Posted by: DonFluckinger
CMS, health IT, HIMSS 2012, Meaningful use, meaningful use stage 2, ONC
LAS VEGAS – Sometimes on the glorified karaoke exhibition known as American Idol on U.S. television, a fan favorite gets voted off the show because viewers assume that the obviously most-talented contestant will surely get enough votes to remain in the competition during the voting periods – and not enough votes come in.
The same principle works for public comments the Office of the National Coordinator for Health IT and Centers for Medicare and Medicaid Services receive for meaningful use proposed rules, said Steven Posnack, ONC federal policy division director, presenting at a HIMSS 2012 symposium.
Therefore, if something in the proposed meaningful use stage 2 rule really works for you – or seems simple and straightforward to implement because you’re already doing it in a similar fashion – tell them about it. Otherwise, Posnack said, the agencies will only see the negative comments and perhaps unfairly assume that a “fan favorite” idea isn’t feasible.
Policy leaders take each comment seriously, he said, and try to address the concerns of stakeholders. Hearing feedback from health care providers along the lines of “we’ve been doing this for six months, it works well, etc.” gives regulators a signal that a particular criteria or aspect of a proposed rule isn’t unfairly onerous or burdensome, he told SearchHealthIT after his presentation.
It also helps confirm that what ONC is proposing isn’t too far off from what health care providers can achieve, he added. If a particular rule gets a lot of negative comments, ONC begins to think that a rule might be too challenging to the industry. Furthermore, he said, suggestions on alternative ways of accomplishing a particular objective or “partially positive” comments help give regulators and idea of how to potentially reshape rules to ease compliance.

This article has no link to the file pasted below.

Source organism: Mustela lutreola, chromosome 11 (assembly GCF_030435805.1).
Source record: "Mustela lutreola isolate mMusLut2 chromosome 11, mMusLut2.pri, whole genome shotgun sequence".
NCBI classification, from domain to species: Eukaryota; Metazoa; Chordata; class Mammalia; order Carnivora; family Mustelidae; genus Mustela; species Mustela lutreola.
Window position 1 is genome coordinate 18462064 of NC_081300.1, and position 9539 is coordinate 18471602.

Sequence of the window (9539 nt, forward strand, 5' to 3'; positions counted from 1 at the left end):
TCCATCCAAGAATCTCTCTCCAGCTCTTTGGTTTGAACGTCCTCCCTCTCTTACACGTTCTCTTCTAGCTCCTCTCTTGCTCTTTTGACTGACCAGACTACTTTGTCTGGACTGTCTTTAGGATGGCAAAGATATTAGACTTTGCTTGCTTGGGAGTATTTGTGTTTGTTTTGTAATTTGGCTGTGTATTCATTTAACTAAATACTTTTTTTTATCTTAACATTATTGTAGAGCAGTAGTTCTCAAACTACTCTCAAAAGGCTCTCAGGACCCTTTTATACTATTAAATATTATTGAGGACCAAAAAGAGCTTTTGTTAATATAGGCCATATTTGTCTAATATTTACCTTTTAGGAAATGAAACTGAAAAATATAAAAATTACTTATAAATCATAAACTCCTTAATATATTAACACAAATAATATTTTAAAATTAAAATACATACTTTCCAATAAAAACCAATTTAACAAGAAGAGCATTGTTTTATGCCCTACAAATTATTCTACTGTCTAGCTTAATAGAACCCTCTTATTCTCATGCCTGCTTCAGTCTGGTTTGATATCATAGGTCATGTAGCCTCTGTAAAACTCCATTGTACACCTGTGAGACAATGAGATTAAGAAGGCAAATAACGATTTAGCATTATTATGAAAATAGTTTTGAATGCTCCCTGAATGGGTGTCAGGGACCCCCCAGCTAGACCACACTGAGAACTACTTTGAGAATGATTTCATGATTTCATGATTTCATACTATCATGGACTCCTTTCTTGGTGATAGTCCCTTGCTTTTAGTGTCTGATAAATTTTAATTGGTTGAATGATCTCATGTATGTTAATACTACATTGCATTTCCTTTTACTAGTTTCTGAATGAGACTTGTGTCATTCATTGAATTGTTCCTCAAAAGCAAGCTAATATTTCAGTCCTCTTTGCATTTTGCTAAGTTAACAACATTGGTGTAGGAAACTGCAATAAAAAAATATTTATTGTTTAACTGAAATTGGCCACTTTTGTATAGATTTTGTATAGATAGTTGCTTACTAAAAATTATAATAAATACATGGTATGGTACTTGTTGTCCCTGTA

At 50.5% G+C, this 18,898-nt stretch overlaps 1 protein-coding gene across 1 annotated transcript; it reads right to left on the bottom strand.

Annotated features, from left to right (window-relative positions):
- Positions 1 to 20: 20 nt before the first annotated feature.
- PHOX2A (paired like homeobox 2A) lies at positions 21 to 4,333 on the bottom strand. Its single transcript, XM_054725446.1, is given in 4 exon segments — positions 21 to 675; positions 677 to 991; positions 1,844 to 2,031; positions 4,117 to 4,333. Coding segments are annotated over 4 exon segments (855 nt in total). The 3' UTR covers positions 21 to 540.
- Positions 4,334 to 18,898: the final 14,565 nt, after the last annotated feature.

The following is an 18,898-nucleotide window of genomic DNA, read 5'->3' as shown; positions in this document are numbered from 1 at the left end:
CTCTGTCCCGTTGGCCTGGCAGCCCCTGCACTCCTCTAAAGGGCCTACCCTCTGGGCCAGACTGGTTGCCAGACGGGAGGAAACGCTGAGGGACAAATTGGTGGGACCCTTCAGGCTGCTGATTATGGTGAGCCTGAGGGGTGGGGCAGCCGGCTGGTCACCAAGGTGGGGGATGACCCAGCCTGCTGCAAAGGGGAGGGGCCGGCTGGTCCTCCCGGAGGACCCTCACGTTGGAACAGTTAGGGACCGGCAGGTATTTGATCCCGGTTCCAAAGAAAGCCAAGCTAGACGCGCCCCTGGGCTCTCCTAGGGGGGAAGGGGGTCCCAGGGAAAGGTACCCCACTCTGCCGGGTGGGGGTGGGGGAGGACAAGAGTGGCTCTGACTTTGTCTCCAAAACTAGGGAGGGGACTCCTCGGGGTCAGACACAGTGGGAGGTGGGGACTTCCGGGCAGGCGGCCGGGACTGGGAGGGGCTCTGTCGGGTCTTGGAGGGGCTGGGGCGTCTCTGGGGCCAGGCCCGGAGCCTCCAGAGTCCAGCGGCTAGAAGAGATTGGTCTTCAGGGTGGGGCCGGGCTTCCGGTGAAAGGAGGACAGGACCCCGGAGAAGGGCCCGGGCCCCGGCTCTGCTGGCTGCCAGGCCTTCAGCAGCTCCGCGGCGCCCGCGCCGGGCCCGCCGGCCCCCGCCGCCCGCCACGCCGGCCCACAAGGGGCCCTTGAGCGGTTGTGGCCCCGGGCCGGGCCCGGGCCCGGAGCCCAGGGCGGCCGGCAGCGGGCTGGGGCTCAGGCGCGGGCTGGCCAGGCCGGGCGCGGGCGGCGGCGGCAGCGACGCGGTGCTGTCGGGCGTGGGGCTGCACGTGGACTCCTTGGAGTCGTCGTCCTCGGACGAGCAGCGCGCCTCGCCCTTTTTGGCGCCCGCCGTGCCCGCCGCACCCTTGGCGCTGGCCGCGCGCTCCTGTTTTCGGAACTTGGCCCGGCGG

“If it’s a multi-part proposal and parts one and two out of three are really feasible but part three really will cause a significant challenge to folks, splitting those out is important to us in a public comment,” Posnack said. “If you just say ‘this requirement in its entirety is too challenging,’ then it’s hard to know if we’ve reached [too far].”
His main point: Don’t let the easy meaningful use compliance mandates get voted off the show in favor of ones that might be more difficult to achieve because you didn’t speak up for them when you had the chance.
At the time both the CMS and ONC stage 2 rules were about to be issued, regulators had planned to release them in the form of a Microsoft Word documents, enabling stakeholders to make comments in their own copies of it, with revisions in running text if they chose to do so. Regulators also have designed a new means to standardize comments on their end, which they hope will enable deeper analysis and discussion once they collect and concatenate all the public comments.